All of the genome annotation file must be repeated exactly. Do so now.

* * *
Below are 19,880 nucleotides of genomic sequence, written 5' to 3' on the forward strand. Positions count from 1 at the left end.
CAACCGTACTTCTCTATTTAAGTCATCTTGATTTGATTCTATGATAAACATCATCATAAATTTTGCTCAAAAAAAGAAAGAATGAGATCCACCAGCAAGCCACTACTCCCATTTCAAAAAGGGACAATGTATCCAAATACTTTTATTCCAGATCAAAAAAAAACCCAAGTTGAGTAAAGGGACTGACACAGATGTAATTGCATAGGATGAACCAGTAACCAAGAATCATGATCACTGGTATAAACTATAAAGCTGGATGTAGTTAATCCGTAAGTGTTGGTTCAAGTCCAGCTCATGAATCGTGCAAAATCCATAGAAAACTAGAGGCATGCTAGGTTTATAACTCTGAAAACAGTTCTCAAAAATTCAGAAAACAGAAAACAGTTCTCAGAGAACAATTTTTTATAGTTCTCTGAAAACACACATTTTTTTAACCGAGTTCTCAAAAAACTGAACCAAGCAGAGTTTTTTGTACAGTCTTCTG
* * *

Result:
Below are 19,880 nucleotides of genomic sequence, written 5' to 3' on the forward strand. Positions count from 1 at the left end.
CAACCGTACTTCTCTATTTAAGTCATCTTGATTTGATTCTATGATAAACATCATCATAAATTTTGCTCAAAAAAAGAAAGAATGAGATCCACCAGCAAGCCACTACTCCCATTTCAAAAAGGGACAATGTATCCAAATACTTTTATTCCAGATCAAAAAAAAACCCAAGTTGAGTAAAGGGACTGACACAGATGTAATTGCATAGGATGAACCAGTAACCAAGAATCATGATCACTGGTATAAACTATAAAGCTGGATGTAGTTAATCCGTAAGTGTTGGTTCAAGTCCAGCTCATGAATCGTGCAAAATCCATAGAAAACTAGAGGCATGCTAGGTTTATAACTCTGAAAACAGTTCTCAAAAATTCAGAAAACAGAAAACAGTTCTCAGAGAACAATTTTTTATAGTTCTCTGAAAACACACATTTTTTTAACCGAGTTCTCAAAAAACTGAACCAAGCAGAGTTTTTTGTACAGTCTTCTG